One of the most pleasant, vital, and photogenic buildings in New York City reaches today its 100th year anniversary. In the past century, through many incarnations, it went from a prime train hub, to a movie star, to a dilapidated relic, scheduled to be razed just 30 years ago. It survived, in no small measure thanks to efforts by a famous presidential widow, and it’s ready to welcome travelers for another full century. It offers them a reprieve from their commute, and shelter from the bustling metropolis it symbolizes as few other landmarks of its age.
Built over an old decrepit depot, and largely credited, in functionality and Beaux-Arts style design, to architects Charles Reed and Alfred T. Fellheimer, the popularly known as Grand Central Station of our time has gone through several profound changes, to keep pace with the changing city.
It served well its purpose, splitting transportation duties, and star wattage, with its sister from across town, Pennsylvania Station. It was after WWII, though, that its own existence (and secrets) came into question, since cars and buses seemed destined to take over railways as a preferable commuting means.
In the process, it got in the hit list of controversial urban planner Robert Moses, a man who single-handedly redefined much of what grand public works were supposed to be. Despite many misses, he got a lot Continue reading →
Of all the fights that Muhammad Ali, who turns 71 today, fought, there were four on the ring, and two outside it, that will probably be always associated with his greatness. Was he the greatest that there ever was? No, if you count only the four; yes, if you include the other two. The first was against the establishment, when he lost and regained his right to fight. There were the brutal battles against Joe Frazier, and the spectacular comeback against George Foreman. Now he’s still fighting, and by all accounts winning, against his final foe, Parkinson’s disease.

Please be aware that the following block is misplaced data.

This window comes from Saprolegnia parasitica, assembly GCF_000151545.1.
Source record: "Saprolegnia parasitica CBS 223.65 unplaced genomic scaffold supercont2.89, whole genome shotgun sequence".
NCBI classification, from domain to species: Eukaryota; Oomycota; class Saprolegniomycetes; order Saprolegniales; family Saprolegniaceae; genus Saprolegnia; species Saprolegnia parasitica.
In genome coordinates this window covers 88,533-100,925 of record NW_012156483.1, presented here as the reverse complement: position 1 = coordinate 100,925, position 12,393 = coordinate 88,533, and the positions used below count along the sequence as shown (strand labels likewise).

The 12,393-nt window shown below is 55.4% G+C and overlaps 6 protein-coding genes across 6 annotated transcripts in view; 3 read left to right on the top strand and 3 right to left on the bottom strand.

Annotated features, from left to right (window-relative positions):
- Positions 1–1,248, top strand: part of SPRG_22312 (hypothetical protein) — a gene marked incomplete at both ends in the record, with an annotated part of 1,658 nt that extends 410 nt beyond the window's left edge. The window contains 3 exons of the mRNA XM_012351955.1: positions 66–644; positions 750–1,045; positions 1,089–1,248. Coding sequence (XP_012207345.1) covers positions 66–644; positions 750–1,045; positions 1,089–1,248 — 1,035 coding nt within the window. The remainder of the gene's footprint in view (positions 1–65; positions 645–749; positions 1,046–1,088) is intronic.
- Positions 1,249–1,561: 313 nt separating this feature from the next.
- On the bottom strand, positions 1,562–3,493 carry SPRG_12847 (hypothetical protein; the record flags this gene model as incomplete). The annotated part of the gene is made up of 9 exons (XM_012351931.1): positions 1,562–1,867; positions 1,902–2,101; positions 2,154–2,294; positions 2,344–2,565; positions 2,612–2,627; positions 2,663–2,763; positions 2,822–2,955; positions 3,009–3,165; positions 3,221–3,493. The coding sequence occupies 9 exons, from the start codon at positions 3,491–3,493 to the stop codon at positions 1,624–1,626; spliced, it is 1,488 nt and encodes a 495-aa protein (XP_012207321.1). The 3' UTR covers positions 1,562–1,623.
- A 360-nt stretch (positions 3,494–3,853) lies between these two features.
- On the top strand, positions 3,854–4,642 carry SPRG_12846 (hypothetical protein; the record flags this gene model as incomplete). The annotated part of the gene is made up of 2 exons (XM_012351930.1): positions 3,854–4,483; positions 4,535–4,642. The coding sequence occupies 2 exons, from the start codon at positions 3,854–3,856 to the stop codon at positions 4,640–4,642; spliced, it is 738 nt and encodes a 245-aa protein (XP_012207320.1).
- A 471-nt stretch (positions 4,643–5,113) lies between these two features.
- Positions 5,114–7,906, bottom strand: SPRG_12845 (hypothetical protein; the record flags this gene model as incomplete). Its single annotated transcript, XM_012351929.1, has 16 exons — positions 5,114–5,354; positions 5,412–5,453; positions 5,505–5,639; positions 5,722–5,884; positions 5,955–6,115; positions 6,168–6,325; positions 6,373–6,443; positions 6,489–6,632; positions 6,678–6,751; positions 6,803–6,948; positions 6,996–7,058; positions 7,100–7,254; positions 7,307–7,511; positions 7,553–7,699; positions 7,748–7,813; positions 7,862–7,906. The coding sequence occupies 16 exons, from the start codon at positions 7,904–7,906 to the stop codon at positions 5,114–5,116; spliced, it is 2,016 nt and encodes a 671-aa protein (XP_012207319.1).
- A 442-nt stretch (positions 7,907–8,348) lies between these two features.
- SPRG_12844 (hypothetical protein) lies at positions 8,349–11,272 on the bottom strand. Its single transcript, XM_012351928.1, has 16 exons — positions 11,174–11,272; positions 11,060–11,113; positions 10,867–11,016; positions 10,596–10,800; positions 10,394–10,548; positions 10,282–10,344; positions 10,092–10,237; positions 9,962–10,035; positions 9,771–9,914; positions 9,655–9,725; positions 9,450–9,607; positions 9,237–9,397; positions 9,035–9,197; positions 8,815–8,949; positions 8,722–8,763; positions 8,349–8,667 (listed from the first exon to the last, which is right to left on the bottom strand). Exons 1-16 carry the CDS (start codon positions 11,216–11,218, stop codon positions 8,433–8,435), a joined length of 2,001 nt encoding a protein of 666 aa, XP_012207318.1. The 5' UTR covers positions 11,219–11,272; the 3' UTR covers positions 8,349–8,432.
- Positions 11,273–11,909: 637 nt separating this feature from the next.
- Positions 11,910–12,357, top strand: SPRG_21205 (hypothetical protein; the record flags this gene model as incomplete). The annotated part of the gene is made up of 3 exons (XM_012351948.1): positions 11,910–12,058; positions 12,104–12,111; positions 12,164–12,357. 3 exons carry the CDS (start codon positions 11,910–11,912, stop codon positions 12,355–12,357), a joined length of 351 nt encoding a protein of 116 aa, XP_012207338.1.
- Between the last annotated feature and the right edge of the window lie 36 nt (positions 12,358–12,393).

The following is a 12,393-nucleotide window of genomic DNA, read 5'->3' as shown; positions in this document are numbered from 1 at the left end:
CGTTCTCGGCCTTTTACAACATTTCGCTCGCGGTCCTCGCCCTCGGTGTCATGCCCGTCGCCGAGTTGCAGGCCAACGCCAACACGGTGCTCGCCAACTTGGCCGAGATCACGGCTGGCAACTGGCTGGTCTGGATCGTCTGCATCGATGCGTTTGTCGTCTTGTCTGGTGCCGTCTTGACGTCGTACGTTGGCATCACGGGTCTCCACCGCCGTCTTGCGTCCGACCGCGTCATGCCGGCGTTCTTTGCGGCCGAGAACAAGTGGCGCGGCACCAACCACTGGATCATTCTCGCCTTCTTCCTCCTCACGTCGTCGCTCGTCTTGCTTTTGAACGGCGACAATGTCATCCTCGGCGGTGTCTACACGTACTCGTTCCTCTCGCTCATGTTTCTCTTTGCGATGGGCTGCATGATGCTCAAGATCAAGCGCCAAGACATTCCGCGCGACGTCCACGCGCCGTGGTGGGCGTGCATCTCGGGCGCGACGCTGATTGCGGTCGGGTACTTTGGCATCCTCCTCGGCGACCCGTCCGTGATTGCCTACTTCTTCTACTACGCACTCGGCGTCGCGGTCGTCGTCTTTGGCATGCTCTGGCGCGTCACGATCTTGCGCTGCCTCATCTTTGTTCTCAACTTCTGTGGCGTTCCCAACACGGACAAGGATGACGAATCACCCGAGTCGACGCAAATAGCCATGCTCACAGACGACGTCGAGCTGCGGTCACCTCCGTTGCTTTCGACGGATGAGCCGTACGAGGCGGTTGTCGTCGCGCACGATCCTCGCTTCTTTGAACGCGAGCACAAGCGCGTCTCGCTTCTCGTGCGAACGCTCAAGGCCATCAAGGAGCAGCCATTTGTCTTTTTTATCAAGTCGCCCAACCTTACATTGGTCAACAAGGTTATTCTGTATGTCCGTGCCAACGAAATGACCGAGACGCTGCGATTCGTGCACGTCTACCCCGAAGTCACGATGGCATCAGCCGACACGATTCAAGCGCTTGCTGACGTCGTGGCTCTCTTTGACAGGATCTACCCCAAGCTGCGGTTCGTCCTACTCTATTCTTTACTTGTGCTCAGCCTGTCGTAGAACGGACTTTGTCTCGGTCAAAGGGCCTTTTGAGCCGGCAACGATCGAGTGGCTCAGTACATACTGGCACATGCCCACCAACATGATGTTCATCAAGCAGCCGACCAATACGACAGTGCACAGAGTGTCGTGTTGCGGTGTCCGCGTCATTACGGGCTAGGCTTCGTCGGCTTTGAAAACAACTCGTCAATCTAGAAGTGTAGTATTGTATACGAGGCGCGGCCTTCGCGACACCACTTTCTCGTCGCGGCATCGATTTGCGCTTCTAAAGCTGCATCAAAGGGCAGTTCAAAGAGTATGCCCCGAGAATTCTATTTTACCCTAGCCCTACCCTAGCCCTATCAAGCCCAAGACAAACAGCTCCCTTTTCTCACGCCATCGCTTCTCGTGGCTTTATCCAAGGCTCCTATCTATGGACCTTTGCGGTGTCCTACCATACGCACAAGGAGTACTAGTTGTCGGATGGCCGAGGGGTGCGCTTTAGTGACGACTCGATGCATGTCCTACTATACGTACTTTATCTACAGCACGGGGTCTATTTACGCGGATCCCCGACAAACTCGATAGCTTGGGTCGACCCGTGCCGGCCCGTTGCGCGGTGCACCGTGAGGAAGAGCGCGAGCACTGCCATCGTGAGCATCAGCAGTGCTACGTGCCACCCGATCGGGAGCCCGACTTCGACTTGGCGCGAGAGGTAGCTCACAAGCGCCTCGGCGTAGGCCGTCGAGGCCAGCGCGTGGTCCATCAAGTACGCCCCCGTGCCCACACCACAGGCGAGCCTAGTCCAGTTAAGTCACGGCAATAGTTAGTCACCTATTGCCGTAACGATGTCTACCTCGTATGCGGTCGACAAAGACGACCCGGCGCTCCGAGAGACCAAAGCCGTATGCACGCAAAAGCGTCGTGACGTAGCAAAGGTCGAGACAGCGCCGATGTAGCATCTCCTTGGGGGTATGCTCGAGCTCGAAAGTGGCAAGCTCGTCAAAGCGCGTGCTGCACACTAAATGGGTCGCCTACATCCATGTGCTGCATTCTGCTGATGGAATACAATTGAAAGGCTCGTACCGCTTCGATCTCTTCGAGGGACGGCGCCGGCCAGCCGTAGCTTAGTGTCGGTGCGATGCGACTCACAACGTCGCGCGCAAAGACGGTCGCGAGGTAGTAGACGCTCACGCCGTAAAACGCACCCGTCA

We put together a little tour to pay homage to this tragic Othelo, who paid with the prime of his career for the right to indulge on his own convictions. Far from a cartoonish view of perfection and virtue, the Louisville, Kentucky, native, born Cassius Marcellus Clay, was as deeply flawed as many of those he mercilessly mocked and beat on the ring.
Which only enhances the moral authority of his erratic persona outside of it, including his seminal conversion to Islam, and adoption of the Muhammad Ali name, at the dawn of his career. With that decision, he instantly set himself apart from the image of the gifted but immature Negro hero, common to black sports stars who preceded him.
At the same time, he embodied the larger struggle of race and religion which has been as current an issue today as it was at the time of the Founding Fathers. Just a few years later, that decision would weigh heavily on his refusal to serve the U.S. armed forces, and caused the lost of his prime boxing years.
Between those two brackets of personal-slash-political decisions, he graced the world with arguably some of the best performances ever by Continue reading →